The United States is willing to work with China on a "results oriented" relationship, but Beijing's actions in the South China Sea were coercive and the Pentagon would "compete vigorously" if needed, U.S. Defense Secretary Jim Mattis said on Saturday.
The comments by Mattis, speaking at the annual Shangri-La Dialogue in Singapore, come at a time of increased tension between the two nations in the South China Sea and highlight how President Donald Trump's administration is looking to balance China's cooperation on North Korea while dealing with its activities in the disputed sea.
"China's policy in the South China Sea stands in stark contrast to the openness that our strategy promotes, it calls into question China's broader goals," said Mattis, who said he would be travelling to Beijing this month.
"The U.S. will continue to pursue a constructive, results-oriented relationship with China, cooperation whenever possible will be the name of the game and competing vigorously where we must ... of course we recognise any sustainable Indo-Pacific order has a role for China," he said.
Last month, China's air force landed bombers on disputed islands and reefs in the South China Sea as part of a training exercise, triggering concern from Vietnam and the Philippines.
Satellite photographs taken on May 12 showed China appeared to have deployed truck-mounted surface-to-air missiles or anti-ship cruise missiles at Woody Island in the disputed sea. "Despite China's claims to the contrary, the placement of these weapon systems is tied directly to military use for the purposes of intimidation and coercion," Mattis said.
Reuters first reported that two U.S. Navy warships sailed near South China Sea islands claimed by China on Sunday. While the operation had been planned months in advance, and similar operations have become routine, it came at a particularly sensitive time and just days after the Pentagon with drew an invitation to China for a major U.S.-hosted naval drill.
China's state-run Global Times newspaper said in an editorial tension in the South China Sea was "due to the U.S. continuing to increase its military presence in the region, forcing China to naturally upgrade its defensive weapons on the islands."
"This in turn gives the U.S. more excuses to exert military pressure, causing regional tensions to spiral," it said. Mattis acknowledged that China's militarisation of islands was a reality but warned of further consequences. "I believe there are much larger consequences in the future when nations lose the rapport of their neighbours ... eventually these (actions) do not pay off," Mattis said.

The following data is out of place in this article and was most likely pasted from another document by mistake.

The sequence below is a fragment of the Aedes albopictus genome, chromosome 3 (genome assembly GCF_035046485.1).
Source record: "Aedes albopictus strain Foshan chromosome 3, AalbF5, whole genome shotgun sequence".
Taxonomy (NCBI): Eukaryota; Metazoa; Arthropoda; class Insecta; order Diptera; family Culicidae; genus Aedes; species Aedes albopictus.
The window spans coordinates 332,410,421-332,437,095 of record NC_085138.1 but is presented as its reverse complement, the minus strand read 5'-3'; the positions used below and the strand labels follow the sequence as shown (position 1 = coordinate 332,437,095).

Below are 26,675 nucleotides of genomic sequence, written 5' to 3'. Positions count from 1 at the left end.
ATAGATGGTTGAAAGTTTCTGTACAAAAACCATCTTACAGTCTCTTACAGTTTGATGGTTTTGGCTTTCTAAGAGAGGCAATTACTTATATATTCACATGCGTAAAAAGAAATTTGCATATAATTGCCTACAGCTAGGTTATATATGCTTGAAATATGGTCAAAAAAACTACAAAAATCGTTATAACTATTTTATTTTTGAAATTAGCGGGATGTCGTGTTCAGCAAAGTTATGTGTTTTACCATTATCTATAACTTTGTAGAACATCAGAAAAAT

He also reiterated that the Pentagon was committed to working with Taiwan to provide articles and services needed for its self defence, comments that are likely to anger China.
China's hostility towards self-ruled Taiwan has grown since Tsai Ing-wen from the pro-independence Democratic Progressive Party won presidential elections on the island in 2016. China claims Taiwan as its own and it is one of its most sensitive issues.
Trump said on Friday an unprecedented nuclear arms summit with North Korean leader Kim Jong Un that the United States pulled out of will now go ahead as scheduled on June 12 in Singapore, adding another twist to a high-stakes diplomatic dance.
Mattis only made a glancing reference to North Korea, reiterating that it was a diplomatically led effort and the objective remained the "complete verifiable, and irreversible denuclearisation of the Korean Peninsula."
He added that the status of U.S. troops in South Korea was not on the table when Trump and Kim meet, but left the door open to the issue being discussed down the road between Seoul and Washington if certain conditions were met.
"If the diplomats can do their work, if we can reduce the threat, if we can restore confidence building measures with something verifiable, then of course these kinds of issues can come up subsequently between two sovereign democracies, the Republic of Korea and the United States," Mattis said.
"That issue is not on the table here in Singapore on the 12th, nor should it be," Mattis said. He also sought to calm nervous allies in the region.
South Korea and Japan have expressed concern that Trump may put U.S. security interests ahead of theirs in pursuing a deal with North Korea.
Japan's Defense Minister Itsunori Onodera, who also spoke at the forum, said it was important not to reward North Korea for only agreeing to dialogue.
He said the only way to bring peace in the region was to ensure North Korea take concrete actions to end all nuclear programmes and ballistic missiles of all ranges. Mattis said: "We are focused on modernizing our alliance with both Republic of Korea and Japan, transforming these critical alliances to meet the challenges of the 21st-century.
"America has expanded its engagement and deepened its connectivity across the region ... so make no mistake, America is in the Indo-Pacific to stay, this is our priority theatre, our interests and the region's are inextricably intertwined." (UNI-Reuters)